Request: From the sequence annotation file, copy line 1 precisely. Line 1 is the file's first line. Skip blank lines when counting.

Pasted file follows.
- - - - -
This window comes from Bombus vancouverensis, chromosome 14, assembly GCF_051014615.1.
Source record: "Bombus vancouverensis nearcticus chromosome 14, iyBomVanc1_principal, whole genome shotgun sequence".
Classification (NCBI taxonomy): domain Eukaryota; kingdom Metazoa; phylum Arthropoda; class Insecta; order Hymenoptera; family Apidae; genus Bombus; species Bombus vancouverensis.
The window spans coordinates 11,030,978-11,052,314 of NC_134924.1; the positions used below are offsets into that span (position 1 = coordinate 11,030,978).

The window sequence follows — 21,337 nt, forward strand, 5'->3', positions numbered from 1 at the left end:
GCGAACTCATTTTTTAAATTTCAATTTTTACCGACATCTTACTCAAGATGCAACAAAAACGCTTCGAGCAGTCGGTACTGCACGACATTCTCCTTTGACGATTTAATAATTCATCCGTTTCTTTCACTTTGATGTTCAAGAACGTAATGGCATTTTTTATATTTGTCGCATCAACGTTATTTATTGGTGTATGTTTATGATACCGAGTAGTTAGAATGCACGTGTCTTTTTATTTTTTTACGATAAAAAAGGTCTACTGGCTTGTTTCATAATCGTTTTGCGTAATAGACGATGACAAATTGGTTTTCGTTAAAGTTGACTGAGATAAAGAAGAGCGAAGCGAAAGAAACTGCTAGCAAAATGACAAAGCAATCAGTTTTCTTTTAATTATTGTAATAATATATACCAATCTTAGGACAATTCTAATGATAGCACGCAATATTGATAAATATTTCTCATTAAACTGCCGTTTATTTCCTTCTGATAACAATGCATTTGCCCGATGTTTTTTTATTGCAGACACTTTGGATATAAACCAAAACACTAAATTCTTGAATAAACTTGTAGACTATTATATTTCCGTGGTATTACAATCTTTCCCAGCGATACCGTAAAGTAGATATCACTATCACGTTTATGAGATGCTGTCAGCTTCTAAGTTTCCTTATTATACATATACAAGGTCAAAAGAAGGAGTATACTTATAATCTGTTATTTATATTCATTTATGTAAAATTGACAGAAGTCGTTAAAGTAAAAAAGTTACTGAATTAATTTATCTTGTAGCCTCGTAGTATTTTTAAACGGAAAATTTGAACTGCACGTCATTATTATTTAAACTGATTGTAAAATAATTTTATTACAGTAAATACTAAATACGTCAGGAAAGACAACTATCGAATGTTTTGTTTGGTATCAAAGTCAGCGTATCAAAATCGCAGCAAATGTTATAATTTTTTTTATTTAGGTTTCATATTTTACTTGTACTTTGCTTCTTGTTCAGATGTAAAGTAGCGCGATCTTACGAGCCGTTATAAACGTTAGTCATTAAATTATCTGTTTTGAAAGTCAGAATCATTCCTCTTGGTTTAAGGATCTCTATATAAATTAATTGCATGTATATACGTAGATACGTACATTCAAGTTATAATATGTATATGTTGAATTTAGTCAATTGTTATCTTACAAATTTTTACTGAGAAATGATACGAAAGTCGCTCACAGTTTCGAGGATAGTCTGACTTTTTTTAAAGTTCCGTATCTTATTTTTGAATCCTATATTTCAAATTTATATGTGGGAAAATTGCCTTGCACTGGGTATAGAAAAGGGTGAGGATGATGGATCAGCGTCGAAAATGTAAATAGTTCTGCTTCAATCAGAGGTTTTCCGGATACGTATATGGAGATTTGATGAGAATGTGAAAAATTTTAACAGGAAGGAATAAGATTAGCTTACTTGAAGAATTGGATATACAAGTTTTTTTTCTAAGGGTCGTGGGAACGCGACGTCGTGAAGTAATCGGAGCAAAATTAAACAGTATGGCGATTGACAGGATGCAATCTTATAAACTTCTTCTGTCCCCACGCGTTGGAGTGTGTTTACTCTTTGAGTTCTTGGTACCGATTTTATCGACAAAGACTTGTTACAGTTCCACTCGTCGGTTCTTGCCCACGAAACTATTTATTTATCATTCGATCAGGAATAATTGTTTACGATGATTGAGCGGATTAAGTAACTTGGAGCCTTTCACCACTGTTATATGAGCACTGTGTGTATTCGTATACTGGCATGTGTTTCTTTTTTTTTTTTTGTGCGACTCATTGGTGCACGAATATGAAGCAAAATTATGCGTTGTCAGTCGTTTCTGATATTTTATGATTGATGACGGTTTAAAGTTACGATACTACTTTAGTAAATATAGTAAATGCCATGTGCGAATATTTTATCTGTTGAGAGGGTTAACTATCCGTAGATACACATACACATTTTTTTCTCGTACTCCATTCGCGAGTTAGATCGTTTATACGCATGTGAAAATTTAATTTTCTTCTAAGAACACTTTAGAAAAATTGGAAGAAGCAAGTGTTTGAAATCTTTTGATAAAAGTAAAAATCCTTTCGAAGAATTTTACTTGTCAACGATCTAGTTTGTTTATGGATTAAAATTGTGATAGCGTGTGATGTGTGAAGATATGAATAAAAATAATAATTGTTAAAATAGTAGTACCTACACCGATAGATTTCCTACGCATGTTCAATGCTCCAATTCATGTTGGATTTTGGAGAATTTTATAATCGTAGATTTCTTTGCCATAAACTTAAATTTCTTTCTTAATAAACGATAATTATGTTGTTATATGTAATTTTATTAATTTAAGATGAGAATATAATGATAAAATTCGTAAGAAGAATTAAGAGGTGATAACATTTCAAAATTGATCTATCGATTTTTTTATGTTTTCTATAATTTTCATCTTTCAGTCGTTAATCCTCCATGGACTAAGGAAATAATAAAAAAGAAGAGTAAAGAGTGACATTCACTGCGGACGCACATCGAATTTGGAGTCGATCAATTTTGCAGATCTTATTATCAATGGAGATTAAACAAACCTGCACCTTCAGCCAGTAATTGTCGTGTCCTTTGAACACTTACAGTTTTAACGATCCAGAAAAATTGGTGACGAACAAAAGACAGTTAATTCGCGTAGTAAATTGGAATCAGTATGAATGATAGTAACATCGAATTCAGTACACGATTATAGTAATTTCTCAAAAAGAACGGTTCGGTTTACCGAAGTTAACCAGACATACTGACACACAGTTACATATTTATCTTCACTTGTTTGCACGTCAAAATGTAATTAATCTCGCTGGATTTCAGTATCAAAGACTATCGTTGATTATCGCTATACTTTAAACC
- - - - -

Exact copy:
This window comes from Bombus vancouverensis, chromosome 14, assembly GCF_051014615.1.